So now that we have a decision on who is the most likely to be traded out of San Francisco, who does that leave to be called up if needed? Keep in mind that Gerber and Reed are in the minors, along with Garcia, Ramos, Slater, Yastrzemski, Hawkins, and McElroy. While it doesn’t seem that any of these players would be in the running for a long-term stay in the bigs, a lot can fall apart in any outfield.

We can rule out Hawkins and McElroy at the moment because they just joined the Triple-A club. Reed can also be ruled out because he is injured (not to mention he was struggling prior to suffering the injury).

Ramos, Garcia, and Yastrzemski, despite the first two batting in the .280s and the final in the .310s, are not on the 40-man roster, so it would take a little extra for them to get the call. (It’s worth noting the Giants do have one open 40-man roster spot.)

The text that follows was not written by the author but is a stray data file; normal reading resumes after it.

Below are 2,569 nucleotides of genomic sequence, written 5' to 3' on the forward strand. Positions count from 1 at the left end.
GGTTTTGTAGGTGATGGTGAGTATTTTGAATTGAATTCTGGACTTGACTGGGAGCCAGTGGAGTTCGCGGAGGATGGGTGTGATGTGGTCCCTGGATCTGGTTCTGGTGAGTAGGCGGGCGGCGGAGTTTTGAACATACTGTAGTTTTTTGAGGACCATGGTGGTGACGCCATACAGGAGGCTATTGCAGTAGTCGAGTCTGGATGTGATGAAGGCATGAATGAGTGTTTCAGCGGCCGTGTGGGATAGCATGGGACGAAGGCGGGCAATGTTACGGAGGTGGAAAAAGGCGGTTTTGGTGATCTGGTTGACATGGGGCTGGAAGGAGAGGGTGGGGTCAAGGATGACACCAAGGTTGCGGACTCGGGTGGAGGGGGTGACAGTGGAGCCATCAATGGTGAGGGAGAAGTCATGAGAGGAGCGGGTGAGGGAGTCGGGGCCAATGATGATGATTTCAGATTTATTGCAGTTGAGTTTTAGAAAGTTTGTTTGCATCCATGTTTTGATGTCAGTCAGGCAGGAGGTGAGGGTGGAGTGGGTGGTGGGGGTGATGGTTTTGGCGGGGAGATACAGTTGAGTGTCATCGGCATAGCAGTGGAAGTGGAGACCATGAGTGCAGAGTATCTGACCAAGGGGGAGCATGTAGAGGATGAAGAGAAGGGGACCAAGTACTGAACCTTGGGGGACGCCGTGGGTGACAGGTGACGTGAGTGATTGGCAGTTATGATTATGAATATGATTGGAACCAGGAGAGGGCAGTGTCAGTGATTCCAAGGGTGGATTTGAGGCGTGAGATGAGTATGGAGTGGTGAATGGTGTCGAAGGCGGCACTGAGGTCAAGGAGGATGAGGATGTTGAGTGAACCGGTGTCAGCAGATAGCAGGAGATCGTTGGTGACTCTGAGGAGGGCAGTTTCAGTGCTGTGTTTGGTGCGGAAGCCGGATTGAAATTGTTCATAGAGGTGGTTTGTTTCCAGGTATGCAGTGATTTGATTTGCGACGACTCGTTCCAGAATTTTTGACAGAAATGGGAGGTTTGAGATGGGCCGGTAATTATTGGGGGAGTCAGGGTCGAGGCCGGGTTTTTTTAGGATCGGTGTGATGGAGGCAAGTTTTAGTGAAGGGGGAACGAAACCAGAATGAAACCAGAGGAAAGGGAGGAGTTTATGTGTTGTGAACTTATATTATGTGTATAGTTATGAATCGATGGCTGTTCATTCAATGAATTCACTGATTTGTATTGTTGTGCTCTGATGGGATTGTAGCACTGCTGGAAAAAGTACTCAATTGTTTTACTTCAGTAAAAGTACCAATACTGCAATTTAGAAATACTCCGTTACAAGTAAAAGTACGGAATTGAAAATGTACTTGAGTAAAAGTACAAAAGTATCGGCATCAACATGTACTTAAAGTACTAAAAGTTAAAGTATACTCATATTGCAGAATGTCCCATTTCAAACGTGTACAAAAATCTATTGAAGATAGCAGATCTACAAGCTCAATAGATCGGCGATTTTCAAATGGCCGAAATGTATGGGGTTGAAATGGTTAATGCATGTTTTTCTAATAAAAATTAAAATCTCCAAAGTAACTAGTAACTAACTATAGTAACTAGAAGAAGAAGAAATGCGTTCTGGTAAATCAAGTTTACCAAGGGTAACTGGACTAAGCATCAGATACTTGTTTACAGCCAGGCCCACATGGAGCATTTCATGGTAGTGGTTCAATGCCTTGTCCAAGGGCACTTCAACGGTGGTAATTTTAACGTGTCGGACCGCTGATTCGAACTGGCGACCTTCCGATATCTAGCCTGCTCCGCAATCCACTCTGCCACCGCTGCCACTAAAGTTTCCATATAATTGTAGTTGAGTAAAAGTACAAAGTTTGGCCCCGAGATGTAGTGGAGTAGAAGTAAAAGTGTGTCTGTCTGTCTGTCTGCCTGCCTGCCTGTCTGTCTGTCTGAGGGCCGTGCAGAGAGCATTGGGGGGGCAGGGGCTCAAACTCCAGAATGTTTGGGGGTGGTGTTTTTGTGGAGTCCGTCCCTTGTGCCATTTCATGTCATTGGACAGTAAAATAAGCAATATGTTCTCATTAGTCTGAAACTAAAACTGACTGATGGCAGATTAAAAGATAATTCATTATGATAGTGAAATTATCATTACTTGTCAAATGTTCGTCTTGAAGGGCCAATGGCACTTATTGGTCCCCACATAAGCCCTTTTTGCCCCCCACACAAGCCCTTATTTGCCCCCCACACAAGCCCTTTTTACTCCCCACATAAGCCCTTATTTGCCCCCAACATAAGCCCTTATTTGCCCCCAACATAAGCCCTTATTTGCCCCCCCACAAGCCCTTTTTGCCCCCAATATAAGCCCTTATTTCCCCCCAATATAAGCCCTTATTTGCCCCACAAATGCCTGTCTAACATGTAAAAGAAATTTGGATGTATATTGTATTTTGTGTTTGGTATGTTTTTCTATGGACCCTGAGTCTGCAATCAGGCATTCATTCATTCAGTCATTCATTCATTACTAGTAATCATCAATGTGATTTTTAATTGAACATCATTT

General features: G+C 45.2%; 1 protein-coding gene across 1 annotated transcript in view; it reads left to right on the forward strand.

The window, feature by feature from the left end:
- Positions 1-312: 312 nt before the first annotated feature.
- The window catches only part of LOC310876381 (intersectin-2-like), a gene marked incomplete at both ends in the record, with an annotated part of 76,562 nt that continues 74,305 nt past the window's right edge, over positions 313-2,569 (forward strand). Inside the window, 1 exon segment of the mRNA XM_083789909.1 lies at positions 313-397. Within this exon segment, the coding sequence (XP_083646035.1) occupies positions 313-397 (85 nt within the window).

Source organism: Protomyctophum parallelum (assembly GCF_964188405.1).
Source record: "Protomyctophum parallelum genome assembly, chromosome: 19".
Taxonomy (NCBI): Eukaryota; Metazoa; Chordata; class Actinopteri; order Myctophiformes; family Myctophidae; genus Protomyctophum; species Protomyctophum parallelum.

That leaves Slater, who is slashing .299/.436/.542 in 31 minor-league games, and Gerber, who has slashed .327/.383/.625 in 27 contests. Both Gerber and Slater have already been optioned to the minor leagues this season, so recalling them and sending them back down would not have much effect on their statuses when it comes to sending them up and down.

So the answer is pretty obvious. Austin Slater should be the next Sacramento River Cats outfielder to get a promotion to the show. Why? Well, cue the Moneyball scene, because Slater gets on base. His on-base percentage is more than 50 points higher than Gerber’s, so it makes sense.

While there are so many ways the Giants could go with their outfield, there are always going to be rights and wrongs. Giants fans should have faith in president of baseball operations, Farhan Zaidi, that he will handle the outfield situation correctly as the club looks to turn things around and become contenders again in a challenging National League West division.